It's just not PC to question trade deals

In recent public discourse about trade agreements the initials PC have taken on dual meanings – political correctness and the Productivity Commission. It is simply not politically correct these days to criticise any aspect of a trade agreement. Anyone with the temerity to question a clause in an agreement is branded anti-trade or worse, a racist peddling xenophobia. Hence the need for the Productivity Commission to cut through the politics and conduct dispassionate analyses of trade deals at arm's length from government.

Some critics from the left might be sceptical about the proposed use of the Productivity Commission, but it has been willing to go where governments have refused to tread, questioning the national worth of bilateral trade agreements and recommending against investor-state dispute settlement provisions that confer greater legal rights on foreign corporations than are available to domestic firms.

In fact, the previous Labor government accepted all but one of the recommendations of a 2010 Productivity Commission report on bilateral and regional trade agreements. Yet, in what might seem a perverse decision, the Labor government rejected a recommendation that a cost-benefit analysis be done on all trade deals before they were locked into place. The reason was not based on opposition to transparency. It was a repudiation of the farcical approach that had been adopted by previous governments of hiring a favoured private consulting firm to produce pre-determined results in support of negotiated agreements.

Regardless of how sophisticated economic models are, the results they produce are entirely dependent on the assumptions that go into them. Those assumptions can be readily manipulated to produce the desired results. In settling these assumptions, past governments have favoured the technical rule known as GIGO – garbage in, garbage out.

Absurdity reached dizzying heights when a quantitative analysis of the trade-liberalising effects of the US-Australia free trade agreement was unable to produce any tangible positive results. With little else to show its client, the consultant threw in a massive positive effect on the Australian economy of a decision by the Howard government to increase the amount of American investment that would be free of screening by the Foreign investment Review Board from about  $240 million to $1 billion. Professor Ross Garnaut described this analysis as failing to pass the laugh test. Imagine our boundless wealth if the Howard government had instead lifted the screening threshold to $2 billion or abolished it altogether.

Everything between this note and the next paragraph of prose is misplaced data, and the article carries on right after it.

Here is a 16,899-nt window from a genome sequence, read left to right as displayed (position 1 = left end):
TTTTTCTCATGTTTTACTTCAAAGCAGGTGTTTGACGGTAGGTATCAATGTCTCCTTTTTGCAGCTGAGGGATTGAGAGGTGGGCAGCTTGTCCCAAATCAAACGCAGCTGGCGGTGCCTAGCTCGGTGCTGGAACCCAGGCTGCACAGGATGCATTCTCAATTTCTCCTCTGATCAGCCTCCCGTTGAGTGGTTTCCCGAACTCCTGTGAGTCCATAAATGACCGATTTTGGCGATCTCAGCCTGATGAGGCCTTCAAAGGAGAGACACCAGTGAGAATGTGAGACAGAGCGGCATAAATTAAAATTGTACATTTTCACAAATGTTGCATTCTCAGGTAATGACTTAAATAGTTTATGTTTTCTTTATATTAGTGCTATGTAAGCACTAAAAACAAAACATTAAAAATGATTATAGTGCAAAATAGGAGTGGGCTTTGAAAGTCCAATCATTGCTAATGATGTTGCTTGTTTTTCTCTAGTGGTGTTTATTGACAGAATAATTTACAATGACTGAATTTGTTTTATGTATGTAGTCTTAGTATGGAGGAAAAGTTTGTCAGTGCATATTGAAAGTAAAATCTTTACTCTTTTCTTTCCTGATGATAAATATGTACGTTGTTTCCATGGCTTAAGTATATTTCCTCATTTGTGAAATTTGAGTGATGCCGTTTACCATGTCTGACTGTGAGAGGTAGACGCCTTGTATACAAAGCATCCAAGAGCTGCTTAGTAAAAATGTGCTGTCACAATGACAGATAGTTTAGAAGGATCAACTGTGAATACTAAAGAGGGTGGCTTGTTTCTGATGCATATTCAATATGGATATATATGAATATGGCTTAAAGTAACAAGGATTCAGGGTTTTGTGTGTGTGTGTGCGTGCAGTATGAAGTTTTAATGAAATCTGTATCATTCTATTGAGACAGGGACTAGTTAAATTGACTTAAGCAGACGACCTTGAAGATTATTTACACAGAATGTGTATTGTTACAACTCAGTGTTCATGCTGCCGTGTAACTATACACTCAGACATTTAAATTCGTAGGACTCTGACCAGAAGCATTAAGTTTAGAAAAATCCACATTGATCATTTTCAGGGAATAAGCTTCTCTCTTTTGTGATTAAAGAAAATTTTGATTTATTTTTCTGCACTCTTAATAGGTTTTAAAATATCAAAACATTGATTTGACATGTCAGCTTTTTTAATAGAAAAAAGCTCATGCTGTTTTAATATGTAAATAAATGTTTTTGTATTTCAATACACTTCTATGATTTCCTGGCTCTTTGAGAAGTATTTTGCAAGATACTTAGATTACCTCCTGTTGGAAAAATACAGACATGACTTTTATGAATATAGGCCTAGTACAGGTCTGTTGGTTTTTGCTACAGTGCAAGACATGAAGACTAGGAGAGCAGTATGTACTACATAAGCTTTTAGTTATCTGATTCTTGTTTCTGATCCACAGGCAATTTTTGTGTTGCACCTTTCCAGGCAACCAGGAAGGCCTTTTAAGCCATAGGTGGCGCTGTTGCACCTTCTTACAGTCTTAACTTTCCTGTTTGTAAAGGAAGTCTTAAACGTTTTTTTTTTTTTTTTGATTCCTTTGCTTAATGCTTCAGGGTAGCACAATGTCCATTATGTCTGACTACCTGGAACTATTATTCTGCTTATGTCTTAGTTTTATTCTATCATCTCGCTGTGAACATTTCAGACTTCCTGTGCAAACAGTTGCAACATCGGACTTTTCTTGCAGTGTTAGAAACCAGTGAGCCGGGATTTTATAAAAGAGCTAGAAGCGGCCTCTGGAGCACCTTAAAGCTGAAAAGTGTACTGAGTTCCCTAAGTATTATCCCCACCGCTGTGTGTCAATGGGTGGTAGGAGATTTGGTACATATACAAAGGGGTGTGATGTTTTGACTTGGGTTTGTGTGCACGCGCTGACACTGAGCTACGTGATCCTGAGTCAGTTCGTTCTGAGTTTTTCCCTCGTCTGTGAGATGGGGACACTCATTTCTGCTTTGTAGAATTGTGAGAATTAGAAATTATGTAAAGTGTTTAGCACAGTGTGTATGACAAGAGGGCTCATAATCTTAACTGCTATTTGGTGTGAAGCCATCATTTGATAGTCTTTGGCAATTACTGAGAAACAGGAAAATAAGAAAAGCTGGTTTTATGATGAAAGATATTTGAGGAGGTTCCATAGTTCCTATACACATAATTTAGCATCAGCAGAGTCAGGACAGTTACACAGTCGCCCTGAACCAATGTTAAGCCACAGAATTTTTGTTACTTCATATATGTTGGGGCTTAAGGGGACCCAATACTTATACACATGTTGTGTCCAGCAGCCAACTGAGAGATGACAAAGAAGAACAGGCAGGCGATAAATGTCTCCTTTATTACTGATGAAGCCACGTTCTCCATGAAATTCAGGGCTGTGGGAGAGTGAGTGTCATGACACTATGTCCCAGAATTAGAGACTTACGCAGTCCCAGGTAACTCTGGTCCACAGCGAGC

Ironically, Howard agreed to raise the screening threshold to $1 billion in lieu of agreeing to US demands to include investor state dispute settlement provisions in the US-Australia agreement. Now the US has achieved that same long-held goal in the Trans-Pacific Partnership. No doubt the computable general equilibrium model of a favoured private consulting firm is whirring into action to prove the worth to the Australian economy of the unimaginably large new inflows of American investment from allowing its corporations to sue Australian governments. Yet they would be at odds with the quantitative findings of the Australian National University's Dr Shiro Armstrong that the US-Australia free trade agreement has actually made both countries worse off by diverting imports from lower-cost suppliers.

The previous Labor government indicated to the US administration it would not agree to the inclusion of investor state dispute settlement provisions in the TPP. While the American side was unhappy with the Gillard government's decision, it did not nominate it as a show-stopper and negotiations on all other matters continued unhindered.

Trade Minister Andrew Robb has worked hard and effectively in bringing four trade deals to conclusion. On the face of it, all four agreements – with Korea, Japan, China and the Trans-Pacific partners – offer substantial economic benefits to Australia. But they also entail costs that are scarcely mentioned.

It is not anti-American to want to see the details of the TPP or anti-Chinese to query the easing of labour market testing in the China agreement. Nor is it xenophobic to be alarmed about the loss of national sovereignty from allowing foreign corporations to sue Australian governments in ways that are not available to domestic businesses.

The TPP requires no Australian enabling legislation and therefore, no vote by the Australian Parliament. But why not inform the Australian public about the economic impacts of the four agreements by asking the Productivity Commission to assess them in a single, independent report? The answer, it seems, is that it would not be PC to do so.

Craig Emerson, managing director of Craig Emerson Economics, was trade minister from 2010 to 2013. He is an adjunct professor at Victoria University's College of Business